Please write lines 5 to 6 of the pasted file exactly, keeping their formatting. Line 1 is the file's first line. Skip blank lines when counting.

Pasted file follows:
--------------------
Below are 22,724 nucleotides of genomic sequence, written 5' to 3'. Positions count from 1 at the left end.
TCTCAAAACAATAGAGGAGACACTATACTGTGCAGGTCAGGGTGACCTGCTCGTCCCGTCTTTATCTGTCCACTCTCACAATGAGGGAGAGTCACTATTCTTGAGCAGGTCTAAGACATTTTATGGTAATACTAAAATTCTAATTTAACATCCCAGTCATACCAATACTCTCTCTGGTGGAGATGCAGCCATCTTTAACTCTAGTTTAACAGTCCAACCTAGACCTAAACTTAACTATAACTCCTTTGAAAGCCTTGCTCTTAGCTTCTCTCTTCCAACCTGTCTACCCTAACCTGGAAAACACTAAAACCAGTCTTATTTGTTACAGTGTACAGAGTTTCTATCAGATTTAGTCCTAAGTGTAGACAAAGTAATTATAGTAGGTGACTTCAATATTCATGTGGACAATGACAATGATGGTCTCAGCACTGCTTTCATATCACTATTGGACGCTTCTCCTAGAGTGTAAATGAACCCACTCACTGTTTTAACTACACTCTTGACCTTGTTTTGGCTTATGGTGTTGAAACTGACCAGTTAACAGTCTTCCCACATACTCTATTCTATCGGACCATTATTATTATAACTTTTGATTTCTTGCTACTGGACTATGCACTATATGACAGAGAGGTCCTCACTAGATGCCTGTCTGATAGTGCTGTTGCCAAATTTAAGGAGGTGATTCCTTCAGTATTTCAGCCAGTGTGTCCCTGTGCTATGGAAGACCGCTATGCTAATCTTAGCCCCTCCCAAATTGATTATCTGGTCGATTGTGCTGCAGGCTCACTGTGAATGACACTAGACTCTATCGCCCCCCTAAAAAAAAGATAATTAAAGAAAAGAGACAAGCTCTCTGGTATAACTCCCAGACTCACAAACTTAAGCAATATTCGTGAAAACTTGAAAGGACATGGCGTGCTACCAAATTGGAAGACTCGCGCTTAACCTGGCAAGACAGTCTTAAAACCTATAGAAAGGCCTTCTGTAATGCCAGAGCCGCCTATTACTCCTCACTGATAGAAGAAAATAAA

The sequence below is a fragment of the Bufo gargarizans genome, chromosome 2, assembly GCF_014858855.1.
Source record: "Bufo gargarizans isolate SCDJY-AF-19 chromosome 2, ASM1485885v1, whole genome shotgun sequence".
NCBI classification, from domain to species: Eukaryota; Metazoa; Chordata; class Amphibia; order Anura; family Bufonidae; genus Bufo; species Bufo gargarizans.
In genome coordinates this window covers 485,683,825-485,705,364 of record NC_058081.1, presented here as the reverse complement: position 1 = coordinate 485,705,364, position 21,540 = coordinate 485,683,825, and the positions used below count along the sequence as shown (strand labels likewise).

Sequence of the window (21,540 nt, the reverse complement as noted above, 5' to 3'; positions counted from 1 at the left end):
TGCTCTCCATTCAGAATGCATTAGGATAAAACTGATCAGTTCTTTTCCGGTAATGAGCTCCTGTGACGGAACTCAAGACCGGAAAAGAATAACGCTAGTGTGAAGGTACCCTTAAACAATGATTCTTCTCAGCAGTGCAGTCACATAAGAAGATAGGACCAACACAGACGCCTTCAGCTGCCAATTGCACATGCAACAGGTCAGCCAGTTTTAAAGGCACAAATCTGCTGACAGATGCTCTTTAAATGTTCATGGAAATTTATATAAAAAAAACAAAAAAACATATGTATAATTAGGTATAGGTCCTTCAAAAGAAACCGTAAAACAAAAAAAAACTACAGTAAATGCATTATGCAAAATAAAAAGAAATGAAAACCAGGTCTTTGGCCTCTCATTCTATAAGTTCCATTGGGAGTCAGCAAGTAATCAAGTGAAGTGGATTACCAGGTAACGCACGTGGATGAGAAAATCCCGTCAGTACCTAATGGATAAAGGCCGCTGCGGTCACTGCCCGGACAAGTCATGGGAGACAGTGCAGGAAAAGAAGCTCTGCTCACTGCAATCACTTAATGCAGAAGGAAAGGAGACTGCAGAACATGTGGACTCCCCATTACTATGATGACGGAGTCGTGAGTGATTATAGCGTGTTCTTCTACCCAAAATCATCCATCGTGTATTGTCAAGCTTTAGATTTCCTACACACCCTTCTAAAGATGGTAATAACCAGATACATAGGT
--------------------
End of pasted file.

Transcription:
NCBI classification, from domain to species: Eukaryota; Metazoa; Chordata; class Amphibia; order Anura; family Bufonidae; genus Bufo; species Bufo gargarizans.
In genome coordinates this window covers 485,683,825-485,705,364 of record NC_058081.1, presented here as the reverse complement: position 1 = coordinate 485,705,364, position 21,540 = coordinate 485,683,825, and the positions used below count along the sequence as shown (strand labels likewise).